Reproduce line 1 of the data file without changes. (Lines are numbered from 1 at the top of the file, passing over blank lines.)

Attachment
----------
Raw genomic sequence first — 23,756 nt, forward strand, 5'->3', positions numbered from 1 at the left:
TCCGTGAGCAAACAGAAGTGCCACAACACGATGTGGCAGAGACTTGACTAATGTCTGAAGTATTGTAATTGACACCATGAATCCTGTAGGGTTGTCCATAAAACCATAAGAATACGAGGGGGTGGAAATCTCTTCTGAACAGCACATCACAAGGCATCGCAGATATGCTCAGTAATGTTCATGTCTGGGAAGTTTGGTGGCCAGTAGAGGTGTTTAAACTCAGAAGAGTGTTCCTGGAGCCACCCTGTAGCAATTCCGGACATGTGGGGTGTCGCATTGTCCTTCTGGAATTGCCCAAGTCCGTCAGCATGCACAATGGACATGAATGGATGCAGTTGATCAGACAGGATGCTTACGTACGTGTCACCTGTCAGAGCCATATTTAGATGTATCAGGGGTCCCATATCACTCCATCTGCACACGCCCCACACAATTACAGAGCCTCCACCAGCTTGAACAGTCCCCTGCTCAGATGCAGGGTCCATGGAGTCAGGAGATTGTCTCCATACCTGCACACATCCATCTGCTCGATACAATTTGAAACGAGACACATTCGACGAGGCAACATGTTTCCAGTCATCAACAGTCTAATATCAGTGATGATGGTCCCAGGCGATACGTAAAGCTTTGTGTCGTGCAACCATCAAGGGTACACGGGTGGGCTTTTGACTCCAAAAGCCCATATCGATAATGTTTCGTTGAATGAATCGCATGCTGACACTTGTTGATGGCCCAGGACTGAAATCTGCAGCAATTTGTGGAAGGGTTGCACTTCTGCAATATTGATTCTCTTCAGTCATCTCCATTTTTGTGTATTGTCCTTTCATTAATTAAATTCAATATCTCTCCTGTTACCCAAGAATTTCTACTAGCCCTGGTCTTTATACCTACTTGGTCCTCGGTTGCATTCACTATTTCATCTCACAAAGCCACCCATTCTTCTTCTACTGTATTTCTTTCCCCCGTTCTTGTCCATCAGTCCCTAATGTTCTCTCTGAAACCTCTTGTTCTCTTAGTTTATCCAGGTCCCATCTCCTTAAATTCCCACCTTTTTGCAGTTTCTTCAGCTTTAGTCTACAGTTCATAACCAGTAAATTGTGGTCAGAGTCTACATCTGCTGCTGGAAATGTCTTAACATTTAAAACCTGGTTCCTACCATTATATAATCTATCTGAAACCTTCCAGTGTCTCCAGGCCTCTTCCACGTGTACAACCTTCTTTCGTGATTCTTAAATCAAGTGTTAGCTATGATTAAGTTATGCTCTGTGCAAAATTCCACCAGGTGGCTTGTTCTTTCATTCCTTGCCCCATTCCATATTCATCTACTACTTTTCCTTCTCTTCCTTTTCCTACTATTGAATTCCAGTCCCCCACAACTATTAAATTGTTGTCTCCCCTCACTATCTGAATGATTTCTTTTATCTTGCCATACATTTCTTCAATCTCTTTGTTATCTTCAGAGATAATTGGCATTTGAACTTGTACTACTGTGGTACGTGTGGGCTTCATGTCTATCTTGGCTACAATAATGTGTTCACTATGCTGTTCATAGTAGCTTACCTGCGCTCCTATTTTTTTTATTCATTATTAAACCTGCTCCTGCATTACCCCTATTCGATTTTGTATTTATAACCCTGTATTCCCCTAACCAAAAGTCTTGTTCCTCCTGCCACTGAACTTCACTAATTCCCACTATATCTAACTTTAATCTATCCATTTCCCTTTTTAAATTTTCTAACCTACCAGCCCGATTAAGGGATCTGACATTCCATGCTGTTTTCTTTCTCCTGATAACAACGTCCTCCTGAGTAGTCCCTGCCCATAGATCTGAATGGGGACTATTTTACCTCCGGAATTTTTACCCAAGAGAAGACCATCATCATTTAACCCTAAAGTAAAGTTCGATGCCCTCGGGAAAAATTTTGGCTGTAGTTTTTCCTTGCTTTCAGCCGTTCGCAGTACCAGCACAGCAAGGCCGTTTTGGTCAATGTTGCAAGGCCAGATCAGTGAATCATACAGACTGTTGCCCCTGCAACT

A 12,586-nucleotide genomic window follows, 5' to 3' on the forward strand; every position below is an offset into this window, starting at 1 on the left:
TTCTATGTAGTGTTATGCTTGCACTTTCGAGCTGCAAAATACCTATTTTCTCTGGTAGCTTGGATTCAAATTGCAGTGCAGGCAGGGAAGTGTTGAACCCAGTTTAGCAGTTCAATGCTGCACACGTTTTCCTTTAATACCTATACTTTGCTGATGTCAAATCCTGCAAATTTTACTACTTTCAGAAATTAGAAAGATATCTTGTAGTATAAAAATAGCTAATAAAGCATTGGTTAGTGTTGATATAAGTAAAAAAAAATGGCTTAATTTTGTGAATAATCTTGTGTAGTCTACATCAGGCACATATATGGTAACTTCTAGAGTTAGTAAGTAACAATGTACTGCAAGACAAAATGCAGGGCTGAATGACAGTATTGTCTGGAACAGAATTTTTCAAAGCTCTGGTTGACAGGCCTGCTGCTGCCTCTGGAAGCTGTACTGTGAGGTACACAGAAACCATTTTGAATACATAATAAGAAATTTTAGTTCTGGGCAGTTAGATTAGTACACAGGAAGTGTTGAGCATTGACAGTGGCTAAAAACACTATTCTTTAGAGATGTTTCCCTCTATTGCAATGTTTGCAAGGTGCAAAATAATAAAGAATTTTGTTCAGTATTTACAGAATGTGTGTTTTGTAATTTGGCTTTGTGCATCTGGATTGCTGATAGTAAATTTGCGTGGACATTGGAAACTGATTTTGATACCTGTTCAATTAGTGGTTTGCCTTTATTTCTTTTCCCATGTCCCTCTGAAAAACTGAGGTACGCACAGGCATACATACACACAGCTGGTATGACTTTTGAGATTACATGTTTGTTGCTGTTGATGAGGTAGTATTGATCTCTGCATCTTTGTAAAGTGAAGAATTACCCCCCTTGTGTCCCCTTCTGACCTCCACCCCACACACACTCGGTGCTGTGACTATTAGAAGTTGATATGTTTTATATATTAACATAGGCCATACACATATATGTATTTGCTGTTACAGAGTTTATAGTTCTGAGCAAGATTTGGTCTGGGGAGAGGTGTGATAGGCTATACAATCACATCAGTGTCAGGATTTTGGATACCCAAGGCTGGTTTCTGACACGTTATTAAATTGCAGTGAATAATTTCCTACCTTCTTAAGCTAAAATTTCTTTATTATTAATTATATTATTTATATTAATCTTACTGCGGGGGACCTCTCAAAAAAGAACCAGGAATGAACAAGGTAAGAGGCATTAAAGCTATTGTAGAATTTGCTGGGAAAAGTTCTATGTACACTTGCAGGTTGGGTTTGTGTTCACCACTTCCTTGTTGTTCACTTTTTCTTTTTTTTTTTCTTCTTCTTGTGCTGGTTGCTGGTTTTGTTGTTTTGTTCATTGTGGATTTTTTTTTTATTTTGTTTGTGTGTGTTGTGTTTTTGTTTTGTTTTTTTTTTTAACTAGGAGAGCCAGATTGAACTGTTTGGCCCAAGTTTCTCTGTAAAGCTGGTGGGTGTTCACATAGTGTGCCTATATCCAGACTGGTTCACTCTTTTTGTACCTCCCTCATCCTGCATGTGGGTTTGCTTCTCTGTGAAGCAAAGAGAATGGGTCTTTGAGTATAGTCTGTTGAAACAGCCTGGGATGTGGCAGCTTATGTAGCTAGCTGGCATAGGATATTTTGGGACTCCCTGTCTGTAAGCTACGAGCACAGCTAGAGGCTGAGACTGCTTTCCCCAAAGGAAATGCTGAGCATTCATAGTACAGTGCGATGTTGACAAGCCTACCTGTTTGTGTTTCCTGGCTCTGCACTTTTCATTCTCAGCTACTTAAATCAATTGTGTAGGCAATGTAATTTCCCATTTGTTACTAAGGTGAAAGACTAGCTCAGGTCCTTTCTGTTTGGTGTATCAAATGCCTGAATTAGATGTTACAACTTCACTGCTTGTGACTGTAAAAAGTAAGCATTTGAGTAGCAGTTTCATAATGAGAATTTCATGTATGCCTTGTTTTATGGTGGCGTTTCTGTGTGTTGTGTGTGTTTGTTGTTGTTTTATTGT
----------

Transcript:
Raw genomic sequence first — 23,756 nt, forward strand, 5'->3', positions numbered from 1 at the left: